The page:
IU experts: Musk faces uphill battle addressing free speech on Twitter
Twitter announced Monday that the company had accepted Tesla CEO Elon Musk’s offer to buy the social media platform for $44 billion.
Musk plans to take the company private, and said he’ll loosen content rules. He said in a tweet Tuesday that by free speech, he means he is “against censorship that goes far beyond the law.”
By “free speech”, I simply mean that which matches the law.— Elon Musk (@elonmusk) April 26, 2022
I am against censorship that goes far beyond the law.
If people want less free speech, they will ask government to pass laws to that effect.
Therefore, going beyond the law is contrary to the will of the people.
Anthony Fargo is an associate professor in the IU Media School. He said that so far, Musk’s stated goal to make the platform as “free as possible” was vague.
"The big difference right now is that Musk wants to take Twitter private," Fargo said. "That basically means he won’t have stock holders to answer to, so his decision-making will be more free in that respect, that he won’t have pressure from people who own stock on the company.”
The platform has more than 1 billion users.
Fred Cate, the senior fellow of applied cyber security research at IU, said Musk had oversimplified the process of running a platform of that size.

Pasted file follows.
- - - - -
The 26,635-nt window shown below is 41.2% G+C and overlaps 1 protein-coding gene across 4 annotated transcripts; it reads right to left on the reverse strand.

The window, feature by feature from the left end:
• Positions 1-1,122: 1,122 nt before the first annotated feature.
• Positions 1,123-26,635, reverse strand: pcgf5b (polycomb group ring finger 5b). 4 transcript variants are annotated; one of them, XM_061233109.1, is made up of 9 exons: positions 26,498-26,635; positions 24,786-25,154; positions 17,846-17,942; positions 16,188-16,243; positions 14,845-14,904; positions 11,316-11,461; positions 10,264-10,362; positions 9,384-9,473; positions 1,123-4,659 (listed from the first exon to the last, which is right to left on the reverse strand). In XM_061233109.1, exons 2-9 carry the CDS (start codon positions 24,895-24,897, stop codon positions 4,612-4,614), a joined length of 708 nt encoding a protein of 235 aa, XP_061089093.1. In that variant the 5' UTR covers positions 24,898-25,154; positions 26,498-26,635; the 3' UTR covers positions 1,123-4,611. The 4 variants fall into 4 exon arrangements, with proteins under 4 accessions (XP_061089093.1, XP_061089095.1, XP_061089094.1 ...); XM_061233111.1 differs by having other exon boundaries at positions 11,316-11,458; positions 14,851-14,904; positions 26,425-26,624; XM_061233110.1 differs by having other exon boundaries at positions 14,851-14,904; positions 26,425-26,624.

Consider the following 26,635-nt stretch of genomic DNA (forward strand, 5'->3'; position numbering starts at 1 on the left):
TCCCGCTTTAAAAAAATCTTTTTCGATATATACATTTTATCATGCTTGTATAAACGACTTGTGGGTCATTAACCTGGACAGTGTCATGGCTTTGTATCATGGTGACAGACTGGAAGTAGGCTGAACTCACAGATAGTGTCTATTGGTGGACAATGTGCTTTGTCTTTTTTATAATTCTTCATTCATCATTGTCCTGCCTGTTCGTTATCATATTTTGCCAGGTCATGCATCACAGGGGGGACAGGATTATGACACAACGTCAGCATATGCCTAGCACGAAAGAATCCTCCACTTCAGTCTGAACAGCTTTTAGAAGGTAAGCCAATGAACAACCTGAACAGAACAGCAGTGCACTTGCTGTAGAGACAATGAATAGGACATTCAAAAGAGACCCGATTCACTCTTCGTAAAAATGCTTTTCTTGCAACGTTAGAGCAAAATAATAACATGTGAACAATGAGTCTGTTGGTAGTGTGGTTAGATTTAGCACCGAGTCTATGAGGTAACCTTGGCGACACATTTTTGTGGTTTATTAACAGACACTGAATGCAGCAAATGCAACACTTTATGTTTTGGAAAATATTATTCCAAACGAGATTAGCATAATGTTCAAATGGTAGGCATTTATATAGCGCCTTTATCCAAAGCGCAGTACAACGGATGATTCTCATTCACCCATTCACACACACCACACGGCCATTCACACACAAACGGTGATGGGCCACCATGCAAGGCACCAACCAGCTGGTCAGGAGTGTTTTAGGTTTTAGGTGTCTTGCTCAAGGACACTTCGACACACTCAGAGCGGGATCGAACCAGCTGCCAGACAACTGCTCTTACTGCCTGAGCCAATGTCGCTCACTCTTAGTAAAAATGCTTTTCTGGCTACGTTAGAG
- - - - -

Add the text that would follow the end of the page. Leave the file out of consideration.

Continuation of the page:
“It sounds like a great thing to say ‘I believe in free speech.’ I believe in free speech too,” Cate said. “But on the other hand, the laws are pretty strict in much of the world. The U.S. is the only place in the world that has, if you will, the First Amendment.”
Musk has said he wants to make Twitter's algorithms public, which Cate sees as a double-edged sword.
“Is Twitter really going to tell you how to decide which tweets to favor? If they do, then we’ll all know how to write those tweets and suddenly the algorithm will mean nothing because everything will be favored.”
Cate said he expected to see Twitter try out different strategies to achieve Musk’s goals. He added it would be interesting to see what he’s willing to try now that he’s financially invested.
The Associated Press contributed to this report.